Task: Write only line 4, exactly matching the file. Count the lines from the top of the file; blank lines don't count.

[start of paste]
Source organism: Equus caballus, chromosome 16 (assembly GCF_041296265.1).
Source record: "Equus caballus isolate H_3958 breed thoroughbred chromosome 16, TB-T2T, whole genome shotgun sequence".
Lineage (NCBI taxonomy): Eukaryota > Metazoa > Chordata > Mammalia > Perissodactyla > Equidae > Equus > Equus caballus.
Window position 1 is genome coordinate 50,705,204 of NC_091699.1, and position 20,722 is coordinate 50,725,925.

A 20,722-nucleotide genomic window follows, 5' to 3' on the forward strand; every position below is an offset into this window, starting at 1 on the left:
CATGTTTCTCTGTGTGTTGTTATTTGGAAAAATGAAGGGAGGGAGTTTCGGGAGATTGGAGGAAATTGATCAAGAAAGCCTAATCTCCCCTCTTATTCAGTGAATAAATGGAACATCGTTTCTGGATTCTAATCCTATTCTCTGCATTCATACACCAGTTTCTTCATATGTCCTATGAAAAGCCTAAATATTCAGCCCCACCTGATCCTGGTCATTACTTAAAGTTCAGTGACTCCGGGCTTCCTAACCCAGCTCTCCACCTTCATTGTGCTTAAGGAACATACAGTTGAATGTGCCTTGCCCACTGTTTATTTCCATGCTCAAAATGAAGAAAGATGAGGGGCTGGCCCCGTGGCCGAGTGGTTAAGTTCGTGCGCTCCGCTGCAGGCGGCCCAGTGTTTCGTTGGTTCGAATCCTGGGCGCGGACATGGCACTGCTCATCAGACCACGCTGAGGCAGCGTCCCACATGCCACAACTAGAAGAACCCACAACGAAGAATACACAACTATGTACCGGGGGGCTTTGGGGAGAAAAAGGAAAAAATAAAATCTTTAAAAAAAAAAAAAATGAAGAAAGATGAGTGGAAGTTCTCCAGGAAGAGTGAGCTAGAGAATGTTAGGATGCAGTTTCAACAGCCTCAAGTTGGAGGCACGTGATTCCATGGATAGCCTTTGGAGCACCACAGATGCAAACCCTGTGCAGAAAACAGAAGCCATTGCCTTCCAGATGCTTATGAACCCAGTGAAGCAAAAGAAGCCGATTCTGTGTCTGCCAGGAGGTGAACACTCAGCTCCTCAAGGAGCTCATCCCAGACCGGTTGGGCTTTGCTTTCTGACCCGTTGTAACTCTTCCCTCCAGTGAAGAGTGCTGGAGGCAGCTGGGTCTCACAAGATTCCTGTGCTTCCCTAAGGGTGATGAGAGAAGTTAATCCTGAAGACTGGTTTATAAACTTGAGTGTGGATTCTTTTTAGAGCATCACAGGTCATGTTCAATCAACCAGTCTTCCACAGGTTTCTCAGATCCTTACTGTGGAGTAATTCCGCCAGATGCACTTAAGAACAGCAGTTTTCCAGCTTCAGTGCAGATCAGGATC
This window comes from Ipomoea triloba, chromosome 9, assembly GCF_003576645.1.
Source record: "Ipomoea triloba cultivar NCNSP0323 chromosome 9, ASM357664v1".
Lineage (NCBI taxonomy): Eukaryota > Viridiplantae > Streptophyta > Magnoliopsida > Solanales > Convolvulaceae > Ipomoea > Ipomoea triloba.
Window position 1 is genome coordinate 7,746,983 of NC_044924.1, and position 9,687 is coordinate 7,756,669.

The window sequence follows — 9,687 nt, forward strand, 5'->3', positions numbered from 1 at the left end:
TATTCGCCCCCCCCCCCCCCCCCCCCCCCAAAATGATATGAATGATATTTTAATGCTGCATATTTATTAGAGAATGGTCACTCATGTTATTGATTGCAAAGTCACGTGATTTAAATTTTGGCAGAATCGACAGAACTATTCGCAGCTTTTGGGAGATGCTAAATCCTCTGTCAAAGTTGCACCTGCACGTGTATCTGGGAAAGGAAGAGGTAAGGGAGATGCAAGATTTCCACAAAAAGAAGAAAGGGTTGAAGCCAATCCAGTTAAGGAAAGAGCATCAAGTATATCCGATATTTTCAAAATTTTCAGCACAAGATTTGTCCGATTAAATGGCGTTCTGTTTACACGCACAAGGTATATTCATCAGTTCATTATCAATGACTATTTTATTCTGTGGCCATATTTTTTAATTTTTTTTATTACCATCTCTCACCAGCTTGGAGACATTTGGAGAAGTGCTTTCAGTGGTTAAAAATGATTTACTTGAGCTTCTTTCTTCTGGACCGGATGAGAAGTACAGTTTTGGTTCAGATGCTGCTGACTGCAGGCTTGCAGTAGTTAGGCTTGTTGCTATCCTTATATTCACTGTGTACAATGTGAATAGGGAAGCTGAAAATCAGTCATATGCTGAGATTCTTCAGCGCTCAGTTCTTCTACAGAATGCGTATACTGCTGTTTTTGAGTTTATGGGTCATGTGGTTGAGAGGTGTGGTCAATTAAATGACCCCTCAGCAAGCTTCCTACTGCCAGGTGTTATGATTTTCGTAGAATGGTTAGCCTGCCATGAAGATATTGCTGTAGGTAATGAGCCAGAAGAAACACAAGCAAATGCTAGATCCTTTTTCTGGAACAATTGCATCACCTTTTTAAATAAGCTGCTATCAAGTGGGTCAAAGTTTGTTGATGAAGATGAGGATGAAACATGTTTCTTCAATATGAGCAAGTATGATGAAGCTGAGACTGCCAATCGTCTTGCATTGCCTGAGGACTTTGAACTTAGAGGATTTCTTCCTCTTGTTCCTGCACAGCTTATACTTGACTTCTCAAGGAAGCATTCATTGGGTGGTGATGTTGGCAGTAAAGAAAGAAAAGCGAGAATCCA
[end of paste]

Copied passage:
Window position 1 is genome coordinate 50,705,204 of NC_091699.1, and position 20,722 is coordinate 50,725,925.